cervantes, you are The Man. I've been searching for a succinct explanation of the 5D3's celebrated AF system with regards to BIF ever since I purchased the body a little over a year ago. Even the Canon tutorials on youtube are far less valuable than your advice. Thank you very, very much. I'm sure this took a fair amount of your time and those of us here on the forum appreciate it.
Hi miah, thank you very much for your very kind words! I'm so glad that I was able to help some people out - my biggest fear while writing my aricle was that nobody would be interested in what I had to say.
Your specific advice for AF settings was excellent, but I'd also like to hear your take on some other settings. As I work my way into shooting BIF, alone and without benefit of workshops or books...
Congratulations then. In my experience, books and workshops usually focus on beginners since the market of people that are really serious about wildlife photography is so small. I am also 'on my own' and I like to make my own experiences and develop my own style. Practice, find new ways of acheiving your goals and be your own critical judge about your technique and your results and you won't be needing outside help.
..., I've concluded that keeping the shutter speed high enough and aperture wide enough can only be accomplished in Manual mode. Av invariably gives me an unacceptably slow shutter speed (motion blur) while Tv often fails to select an appropriate aperture. That means Auto ISO must jump in there to make sure my defined shutter speed and desired aperture results in a proper exposure.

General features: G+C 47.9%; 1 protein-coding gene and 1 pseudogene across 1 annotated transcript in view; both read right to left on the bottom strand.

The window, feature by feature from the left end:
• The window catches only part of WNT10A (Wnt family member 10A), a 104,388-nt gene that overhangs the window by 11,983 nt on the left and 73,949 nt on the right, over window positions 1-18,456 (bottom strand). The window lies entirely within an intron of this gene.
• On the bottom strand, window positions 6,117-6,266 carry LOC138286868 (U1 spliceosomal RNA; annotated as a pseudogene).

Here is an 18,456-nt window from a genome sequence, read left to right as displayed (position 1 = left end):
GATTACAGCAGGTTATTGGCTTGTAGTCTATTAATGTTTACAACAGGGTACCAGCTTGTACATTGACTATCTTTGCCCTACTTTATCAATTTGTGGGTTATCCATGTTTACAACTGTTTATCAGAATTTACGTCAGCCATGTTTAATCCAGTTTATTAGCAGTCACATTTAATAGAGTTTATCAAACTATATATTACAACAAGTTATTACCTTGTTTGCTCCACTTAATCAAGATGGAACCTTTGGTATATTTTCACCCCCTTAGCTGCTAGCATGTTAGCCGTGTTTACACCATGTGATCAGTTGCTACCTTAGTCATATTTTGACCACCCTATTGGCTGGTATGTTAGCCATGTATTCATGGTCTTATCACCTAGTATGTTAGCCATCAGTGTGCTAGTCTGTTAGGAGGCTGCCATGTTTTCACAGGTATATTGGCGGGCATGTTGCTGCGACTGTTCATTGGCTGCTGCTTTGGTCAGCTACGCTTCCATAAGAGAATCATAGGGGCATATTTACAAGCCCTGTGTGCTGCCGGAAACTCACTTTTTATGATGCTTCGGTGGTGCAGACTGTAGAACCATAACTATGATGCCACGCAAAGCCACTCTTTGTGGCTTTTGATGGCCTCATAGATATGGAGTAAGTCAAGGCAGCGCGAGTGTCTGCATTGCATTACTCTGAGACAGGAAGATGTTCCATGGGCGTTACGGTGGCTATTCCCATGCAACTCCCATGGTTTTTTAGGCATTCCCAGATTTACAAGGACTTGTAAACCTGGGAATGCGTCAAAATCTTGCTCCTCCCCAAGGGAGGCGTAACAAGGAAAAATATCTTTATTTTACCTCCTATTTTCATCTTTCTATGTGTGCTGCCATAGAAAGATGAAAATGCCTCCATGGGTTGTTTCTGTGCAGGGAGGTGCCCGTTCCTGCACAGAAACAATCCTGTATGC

I do not agree completely. While M will be the method of choice most of the time there are situations where Tv is better suited to the task. Take a look at the image I attached to this post. The picture was taken with these settings: 500mm, f4, 1/6400, ISO320
In this situation I was dealing with a backlit subject surrounded by a quite bright background due to the reflected sunlight of the water surface. The camera will try to set the exposure to achieve a brightness that corresponds an 18% grey value - to counteract it is desireable to compensate 2/3 to 1 stop to the right.
If you are shooting in M mode with auto ISO you simply have to accept the exposure chosen by the camera and hope that the seagull will not turn out too dark and will not show too much noise when lightened in post.
If you're trying to use M mode with manual ISO you have to change ISO value continuously since the brightness of the reflection is very high when you point the lens into the direction of the sun but rapidly decreases when you point just a few degrees away from it. This of course is not feasible since you can't adapt ISO value while following and focusing you subject in the frame.
The best possible solution in this situation in my opinion would be to use Tv with auto ISO with a very short shutter speed and dial in +1 exposure compensation. The camera will rightfully always open up the aperture before raising ISO so it is going to shoot wide open which is what I'd choose as aperture setting anyways. (If truth be told my 5D3/500LII combo tends to use f4.5 while still in the lower ISO regions - I don't really know why but due to the slightly thicker DOF which makes focusing easier I usually don't mind.) This is of course only desirable when you like your lens' wide open performance - with your 400 f5.6L you should be perfectly fine I guess.